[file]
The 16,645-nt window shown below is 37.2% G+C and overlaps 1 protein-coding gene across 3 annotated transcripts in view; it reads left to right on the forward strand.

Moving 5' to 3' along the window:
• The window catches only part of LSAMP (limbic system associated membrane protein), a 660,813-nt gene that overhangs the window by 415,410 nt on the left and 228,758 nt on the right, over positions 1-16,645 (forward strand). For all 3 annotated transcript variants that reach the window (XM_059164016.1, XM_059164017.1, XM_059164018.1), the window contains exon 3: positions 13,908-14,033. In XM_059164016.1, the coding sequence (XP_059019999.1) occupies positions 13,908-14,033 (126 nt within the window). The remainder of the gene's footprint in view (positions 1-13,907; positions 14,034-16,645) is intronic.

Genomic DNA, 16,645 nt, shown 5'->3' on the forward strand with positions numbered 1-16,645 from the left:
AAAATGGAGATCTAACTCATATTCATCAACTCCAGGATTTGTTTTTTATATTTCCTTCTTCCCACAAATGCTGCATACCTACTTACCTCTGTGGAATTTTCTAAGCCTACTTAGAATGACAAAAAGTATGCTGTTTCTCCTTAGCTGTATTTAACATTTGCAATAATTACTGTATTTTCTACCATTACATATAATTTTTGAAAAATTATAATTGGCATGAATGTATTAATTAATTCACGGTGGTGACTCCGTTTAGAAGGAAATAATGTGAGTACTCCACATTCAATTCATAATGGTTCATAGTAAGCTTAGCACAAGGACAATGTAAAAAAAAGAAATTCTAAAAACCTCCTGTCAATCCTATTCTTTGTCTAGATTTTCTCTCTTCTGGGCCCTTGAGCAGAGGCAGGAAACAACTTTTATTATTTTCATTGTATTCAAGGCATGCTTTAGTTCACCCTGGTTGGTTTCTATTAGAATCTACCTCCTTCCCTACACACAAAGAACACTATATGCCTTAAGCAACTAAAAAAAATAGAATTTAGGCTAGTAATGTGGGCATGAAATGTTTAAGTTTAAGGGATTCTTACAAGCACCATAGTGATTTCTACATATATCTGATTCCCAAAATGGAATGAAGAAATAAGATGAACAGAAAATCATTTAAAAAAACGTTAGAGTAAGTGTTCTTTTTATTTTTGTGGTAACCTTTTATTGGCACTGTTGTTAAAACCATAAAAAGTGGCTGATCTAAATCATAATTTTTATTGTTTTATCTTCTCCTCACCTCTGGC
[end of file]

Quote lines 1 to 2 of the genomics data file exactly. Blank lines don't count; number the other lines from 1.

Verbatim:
The 16,645-nt window shown below is 37.2% G+C and overlaps 1 protein-coding gene across 3 annotated transcripts in view; it reads left to right on the forward strand.

Moving 5' to 3' along the window: